Inclusive Workplaces: I Love Working Here!

“Many workplaces don’t put much thought into developing a climate where their employees feel safe and have a sense of belonging,” says career coach Marie Gervais, PhD. On her blog, Ms. Gervais gives some real world examples of successful inclusion, and explains how they got there.

Transparency and employee input

Here’s an example of some outside-the-box thinking at a chemical engineering company when it comes to hiring.  Selected applicants are interviewed by a panel of three potential peers. The peers are asked to rate each candidate, and submit the ratings to the hiring manager who will do the final interview. The peer group then takes each candidate through the company and introduces the person as “one of our valued potential candidates.” Candidates who are not hired say it was the most “transparent and inclusive” interview they ever experienced. Those who are offered a job go in knowing who they will be working with and where, and, the company says, integrate more easily into the company culture.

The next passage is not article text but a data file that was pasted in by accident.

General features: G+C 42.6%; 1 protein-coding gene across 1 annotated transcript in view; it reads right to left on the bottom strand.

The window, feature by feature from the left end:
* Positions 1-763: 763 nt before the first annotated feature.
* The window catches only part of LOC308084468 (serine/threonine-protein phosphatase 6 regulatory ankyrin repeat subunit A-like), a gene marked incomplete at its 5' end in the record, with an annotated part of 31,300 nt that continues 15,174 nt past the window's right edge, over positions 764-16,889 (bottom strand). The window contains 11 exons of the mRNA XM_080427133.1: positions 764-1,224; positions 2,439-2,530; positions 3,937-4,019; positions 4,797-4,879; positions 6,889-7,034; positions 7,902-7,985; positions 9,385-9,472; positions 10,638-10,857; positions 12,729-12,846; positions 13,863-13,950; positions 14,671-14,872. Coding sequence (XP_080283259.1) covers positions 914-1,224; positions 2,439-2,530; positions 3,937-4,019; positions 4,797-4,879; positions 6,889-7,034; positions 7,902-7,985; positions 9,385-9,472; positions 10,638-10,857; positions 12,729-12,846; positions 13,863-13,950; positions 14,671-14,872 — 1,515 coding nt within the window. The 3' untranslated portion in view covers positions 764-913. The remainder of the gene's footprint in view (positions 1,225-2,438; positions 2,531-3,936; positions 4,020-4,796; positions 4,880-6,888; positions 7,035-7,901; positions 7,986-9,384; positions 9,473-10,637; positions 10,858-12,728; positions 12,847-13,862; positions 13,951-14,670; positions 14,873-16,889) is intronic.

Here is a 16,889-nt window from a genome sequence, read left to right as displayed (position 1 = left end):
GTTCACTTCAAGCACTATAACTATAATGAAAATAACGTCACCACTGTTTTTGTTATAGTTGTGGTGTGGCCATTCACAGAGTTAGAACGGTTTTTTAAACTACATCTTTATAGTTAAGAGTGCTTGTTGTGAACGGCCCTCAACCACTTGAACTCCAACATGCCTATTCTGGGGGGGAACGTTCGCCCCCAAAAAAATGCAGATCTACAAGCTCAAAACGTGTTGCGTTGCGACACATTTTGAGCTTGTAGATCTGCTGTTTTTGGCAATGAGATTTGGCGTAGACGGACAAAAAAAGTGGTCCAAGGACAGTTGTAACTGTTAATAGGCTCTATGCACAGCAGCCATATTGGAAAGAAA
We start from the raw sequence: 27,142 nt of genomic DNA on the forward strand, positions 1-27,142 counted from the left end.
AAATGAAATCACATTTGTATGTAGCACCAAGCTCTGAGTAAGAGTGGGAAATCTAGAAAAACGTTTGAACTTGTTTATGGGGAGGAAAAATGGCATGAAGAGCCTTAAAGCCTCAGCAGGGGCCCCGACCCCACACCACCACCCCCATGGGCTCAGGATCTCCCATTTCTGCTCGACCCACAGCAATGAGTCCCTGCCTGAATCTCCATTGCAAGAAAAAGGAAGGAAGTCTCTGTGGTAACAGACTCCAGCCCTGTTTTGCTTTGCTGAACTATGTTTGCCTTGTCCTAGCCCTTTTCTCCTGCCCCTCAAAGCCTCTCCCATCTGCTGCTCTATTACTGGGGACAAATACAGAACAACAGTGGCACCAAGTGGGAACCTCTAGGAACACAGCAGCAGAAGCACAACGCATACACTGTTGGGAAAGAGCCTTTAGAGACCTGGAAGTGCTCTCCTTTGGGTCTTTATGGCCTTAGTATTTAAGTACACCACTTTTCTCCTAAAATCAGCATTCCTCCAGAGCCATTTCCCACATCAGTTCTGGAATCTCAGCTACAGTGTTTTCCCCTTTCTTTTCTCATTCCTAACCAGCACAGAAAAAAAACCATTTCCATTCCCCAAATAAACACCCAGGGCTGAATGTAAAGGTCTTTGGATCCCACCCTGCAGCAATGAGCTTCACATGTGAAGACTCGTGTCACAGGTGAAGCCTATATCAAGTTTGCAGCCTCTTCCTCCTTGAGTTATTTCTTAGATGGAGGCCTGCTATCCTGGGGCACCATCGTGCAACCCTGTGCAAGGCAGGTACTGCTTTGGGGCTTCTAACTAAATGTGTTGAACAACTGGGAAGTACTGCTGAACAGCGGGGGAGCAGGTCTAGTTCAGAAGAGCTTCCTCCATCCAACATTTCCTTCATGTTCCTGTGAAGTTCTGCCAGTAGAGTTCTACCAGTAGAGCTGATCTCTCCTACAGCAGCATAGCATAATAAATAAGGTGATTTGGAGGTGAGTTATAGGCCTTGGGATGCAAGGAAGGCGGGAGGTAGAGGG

Customers as employees, employees as customers (and a better bottom line too)

One McDonald’s franchise owner makes a point of telling his staff that everyone who comes into the restaurant could be a future colleague.  New hires are trained to see all their colleagues as customers, and to treat them with the same respect they do customers. This means staff feel responsible for both bringing in and ensuring the success of new hires, and they are constantly reminded of a high standard of customer service. This particular McDonald’s restaurant not only has the highest retention rate in Canada, but it has consistently remained one of the top three national sellers in spite of being located in a small community.

 There are more real-life examples of inclusivity that works. Read the rest of the article here: